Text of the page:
Next up is the lighting. While the Blue Ribbon Eel is not allergic to high levels of lighting, they do prefer to hide their presence. This means they must have dark sections of the tank where they can retreat. Providing these areas creates a safe zone in the eels mind, allowing them to explore the tank more freely. Should anything startle the eel they can simply dash back into the dark.
Huge note: When first bringing the eel home, as with any fish, you will want to place them in an isolation tank before placing them into the main tank. This creates an issue where the eel cannot hide his body and is exposed. On the other hand adding rocks to an isolation tank often makes it too cramped for the eel, stressing them out. In both of these cases it will be difficult to feed the eel. Not because they are hard to reach, but simply because they will not eat under these circumstances. Instead many Eel owners simply add their eel straight into the tank. Doing this allows them to get settled in right away and begin eating. Doing this gives your eel a much better chance for survival.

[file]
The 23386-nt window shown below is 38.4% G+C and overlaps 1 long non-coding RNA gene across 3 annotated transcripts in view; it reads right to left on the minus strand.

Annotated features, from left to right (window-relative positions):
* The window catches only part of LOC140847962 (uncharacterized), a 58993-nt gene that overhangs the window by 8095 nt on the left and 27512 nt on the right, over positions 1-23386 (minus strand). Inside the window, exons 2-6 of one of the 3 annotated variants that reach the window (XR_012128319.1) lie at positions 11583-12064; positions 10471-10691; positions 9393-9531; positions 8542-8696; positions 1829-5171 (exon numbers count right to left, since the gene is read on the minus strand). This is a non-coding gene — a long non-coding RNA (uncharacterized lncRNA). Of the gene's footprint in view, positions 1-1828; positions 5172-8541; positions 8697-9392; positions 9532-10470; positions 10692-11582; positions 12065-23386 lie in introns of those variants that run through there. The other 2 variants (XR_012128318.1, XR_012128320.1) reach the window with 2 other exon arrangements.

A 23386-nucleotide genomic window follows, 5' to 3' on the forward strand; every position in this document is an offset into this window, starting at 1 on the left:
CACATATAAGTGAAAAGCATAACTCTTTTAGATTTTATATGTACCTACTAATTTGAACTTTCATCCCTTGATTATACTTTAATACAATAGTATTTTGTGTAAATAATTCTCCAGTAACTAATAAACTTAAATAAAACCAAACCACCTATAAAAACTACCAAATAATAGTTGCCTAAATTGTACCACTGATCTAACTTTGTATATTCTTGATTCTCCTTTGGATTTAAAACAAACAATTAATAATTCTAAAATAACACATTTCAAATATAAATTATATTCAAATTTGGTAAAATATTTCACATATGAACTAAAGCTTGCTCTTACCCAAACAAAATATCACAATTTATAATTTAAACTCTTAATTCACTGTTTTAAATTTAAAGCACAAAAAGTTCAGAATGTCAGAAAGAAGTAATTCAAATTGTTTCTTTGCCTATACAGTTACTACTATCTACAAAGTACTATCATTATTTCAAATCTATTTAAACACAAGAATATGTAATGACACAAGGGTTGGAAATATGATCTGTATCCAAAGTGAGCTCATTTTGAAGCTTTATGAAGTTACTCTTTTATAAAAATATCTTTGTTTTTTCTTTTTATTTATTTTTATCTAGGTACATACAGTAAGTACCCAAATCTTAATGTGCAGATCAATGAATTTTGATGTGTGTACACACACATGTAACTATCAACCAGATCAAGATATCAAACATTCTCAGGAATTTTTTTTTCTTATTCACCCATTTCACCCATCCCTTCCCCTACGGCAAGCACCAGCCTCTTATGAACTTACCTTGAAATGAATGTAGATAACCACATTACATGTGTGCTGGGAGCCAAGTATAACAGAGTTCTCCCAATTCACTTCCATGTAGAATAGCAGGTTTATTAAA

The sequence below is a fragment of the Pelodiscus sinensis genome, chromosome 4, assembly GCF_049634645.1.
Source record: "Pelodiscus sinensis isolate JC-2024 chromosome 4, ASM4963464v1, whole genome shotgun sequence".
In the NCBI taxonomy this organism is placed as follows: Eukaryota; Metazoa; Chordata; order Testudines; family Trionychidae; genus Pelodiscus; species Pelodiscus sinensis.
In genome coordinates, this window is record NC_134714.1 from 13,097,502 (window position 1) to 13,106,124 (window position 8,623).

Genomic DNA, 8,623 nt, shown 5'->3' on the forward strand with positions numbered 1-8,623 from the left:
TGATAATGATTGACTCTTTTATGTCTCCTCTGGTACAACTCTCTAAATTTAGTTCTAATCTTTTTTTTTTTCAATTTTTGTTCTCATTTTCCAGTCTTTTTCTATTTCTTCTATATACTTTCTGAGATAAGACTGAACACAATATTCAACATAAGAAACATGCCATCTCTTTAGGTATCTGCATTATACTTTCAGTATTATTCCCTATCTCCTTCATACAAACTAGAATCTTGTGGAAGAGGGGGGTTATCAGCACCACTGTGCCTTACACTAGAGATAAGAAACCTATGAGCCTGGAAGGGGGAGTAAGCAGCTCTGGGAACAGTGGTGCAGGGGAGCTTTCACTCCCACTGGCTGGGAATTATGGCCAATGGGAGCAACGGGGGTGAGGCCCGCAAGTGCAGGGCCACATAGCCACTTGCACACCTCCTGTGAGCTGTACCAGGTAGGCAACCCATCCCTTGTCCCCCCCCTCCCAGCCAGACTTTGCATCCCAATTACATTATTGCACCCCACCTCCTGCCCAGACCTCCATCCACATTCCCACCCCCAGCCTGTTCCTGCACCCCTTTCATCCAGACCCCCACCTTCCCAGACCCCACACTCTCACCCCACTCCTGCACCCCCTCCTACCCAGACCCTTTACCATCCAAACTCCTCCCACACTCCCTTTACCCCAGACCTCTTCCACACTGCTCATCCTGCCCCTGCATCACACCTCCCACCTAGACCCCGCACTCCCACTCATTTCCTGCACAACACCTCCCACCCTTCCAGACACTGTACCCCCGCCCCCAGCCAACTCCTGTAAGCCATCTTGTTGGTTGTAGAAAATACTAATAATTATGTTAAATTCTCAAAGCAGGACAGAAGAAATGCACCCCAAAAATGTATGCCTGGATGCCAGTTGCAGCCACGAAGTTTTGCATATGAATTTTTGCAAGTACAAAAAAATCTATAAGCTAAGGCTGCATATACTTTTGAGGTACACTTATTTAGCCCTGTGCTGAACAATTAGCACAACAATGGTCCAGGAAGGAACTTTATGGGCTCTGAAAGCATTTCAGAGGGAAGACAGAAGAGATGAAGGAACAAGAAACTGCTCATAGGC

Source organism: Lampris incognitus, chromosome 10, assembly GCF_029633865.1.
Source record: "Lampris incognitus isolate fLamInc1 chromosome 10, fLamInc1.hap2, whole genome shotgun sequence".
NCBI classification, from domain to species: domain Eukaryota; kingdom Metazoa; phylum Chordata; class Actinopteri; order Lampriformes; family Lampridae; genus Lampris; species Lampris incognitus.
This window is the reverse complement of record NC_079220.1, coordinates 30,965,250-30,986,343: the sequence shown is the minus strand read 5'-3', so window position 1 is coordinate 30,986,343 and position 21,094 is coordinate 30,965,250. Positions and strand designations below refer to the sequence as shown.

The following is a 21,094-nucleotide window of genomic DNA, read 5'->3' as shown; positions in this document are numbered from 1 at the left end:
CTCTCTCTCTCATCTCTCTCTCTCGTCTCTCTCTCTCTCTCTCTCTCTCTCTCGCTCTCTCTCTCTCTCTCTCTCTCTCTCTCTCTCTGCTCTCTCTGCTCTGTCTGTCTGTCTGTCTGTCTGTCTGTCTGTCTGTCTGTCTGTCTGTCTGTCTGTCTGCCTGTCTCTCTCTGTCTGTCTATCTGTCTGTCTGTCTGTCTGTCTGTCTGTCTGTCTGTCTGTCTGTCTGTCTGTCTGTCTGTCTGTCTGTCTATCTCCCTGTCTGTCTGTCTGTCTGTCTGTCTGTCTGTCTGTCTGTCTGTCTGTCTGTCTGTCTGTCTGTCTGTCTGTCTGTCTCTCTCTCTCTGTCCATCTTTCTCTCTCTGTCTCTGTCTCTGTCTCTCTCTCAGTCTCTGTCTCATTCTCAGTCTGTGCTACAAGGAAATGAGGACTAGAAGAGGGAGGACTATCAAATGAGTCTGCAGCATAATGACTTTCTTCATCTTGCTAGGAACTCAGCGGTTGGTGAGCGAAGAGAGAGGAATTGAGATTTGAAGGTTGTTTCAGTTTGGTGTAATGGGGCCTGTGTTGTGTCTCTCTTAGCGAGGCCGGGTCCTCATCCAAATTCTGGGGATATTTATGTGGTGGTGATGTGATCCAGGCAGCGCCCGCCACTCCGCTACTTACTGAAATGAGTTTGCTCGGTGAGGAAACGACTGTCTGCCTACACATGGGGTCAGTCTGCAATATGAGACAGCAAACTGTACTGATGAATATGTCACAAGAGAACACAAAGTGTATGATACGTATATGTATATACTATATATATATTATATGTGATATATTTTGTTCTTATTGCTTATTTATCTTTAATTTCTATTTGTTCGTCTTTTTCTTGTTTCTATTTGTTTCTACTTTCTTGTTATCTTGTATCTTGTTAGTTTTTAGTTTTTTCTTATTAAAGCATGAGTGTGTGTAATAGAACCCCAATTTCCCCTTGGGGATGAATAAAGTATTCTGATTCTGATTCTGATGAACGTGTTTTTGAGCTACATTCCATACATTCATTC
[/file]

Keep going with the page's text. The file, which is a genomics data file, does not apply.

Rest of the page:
Finally the Blue Ribbon Eel is much more likely to eat when other fish are eating frantically. This means tanks with less common but heavier feedings will help entice the eel into eating.
Diet & Feeding
The Blue Ribbon Eel is not too difficult to feed a second time, but the first time can prove to be quite a challenge. Eels have extremely poor eyesight and instead rely on smell to find their food. This means the moment food enter the tank they’re aware of it. Some owners will have brave eels who begin feeding right away, leaving their caves to grab a mouth full. For the rest of us here are a few simple options:
- Start a feeding frenzy to entice the eel
- Hold frozen foods in front of the eel, allowing him to smell the food
- Or release live foods into the tank
When stocking my Eel simply withholding food for a day before starting a feeding frenzy was enough to draw him out. While he did not eat a lot, it made him more comfortable in the tank. After they start feeding you can simply hold frozen foods in front of them. Generally the eel will strike at the food in a matter of seconds. Remember to use some sort of feeding stick, otherwise you may be bitten yourself. Small feeding sticks work best for this eel, as a larger stick may look in their poor eyesight like another eel. As the Blue Ribbon Eel is much smaller than most eels they will not rise to this competition and will wait for the next feeding.